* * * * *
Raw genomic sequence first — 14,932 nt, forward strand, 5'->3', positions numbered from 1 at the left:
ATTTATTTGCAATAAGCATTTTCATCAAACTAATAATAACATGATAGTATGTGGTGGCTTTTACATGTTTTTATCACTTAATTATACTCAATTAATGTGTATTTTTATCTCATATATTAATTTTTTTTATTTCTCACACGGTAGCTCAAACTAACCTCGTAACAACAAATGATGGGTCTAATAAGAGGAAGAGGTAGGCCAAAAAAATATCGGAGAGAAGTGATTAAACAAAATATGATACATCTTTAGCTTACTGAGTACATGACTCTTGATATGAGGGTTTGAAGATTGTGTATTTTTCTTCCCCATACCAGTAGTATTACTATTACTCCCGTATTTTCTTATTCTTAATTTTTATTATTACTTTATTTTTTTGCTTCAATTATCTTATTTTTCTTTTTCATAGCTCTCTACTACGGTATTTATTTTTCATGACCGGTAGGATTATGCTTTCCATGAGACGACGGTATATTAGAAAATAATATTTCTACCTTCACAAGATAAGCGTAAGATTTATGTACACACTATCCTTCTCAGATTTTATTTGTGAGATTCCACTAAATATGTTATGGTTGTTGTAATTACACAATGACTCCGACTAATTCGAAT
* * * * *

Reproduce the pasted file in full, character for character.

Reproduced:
Raw genomic sequence first — 14,932 nt, forward strand, 5'->3', positions numbered from 1 at the left:
ATTTATTTGCAATAAGCATTTTCATCAAACTAATAATAACATGATAGTATGTGGTGGCTTTTACATGTTTTTATCACTTAATTATACTCAATTAATGTGTATTTTTATCTCATATATTAATTTTTTTTATTTCTCACACGGTAGCTCAAACTAACCTCGTAACAACAAATGATGGGTCTAATAAGAGGAAGAGGTAGGCCAAAAAAATATCGGAGAGAAGTGATTAAACAAAATATGATACATCTTTAGCTTACTGAGTACATGACTCTTGATATGAGGGTTTGAAGATTGTGTATTTTTCTTCCCCATACCAGTAGTATTACTATTACTCCCGTATTTTCTTATTCTTAATTTTTATTATTACTTTATTTTTTTGCTTCAATTATCTTATTTTTCTTTTTCATAGCTCTCTACTACGGTATTTATTTTTCATGACCGGTAGGATTATGCTTTCCATGAGACGACGGTATATTAGAAAATAATATTTCTACCTTCACAAGATAAGCGTAAGATTTATGTACACACTATCCTTCTCAGATTTTATTTGTGAGATTCCACTAAATATGTTATGGTTGTTGTAATTACACAATGACTCCGACTAATTCGAAT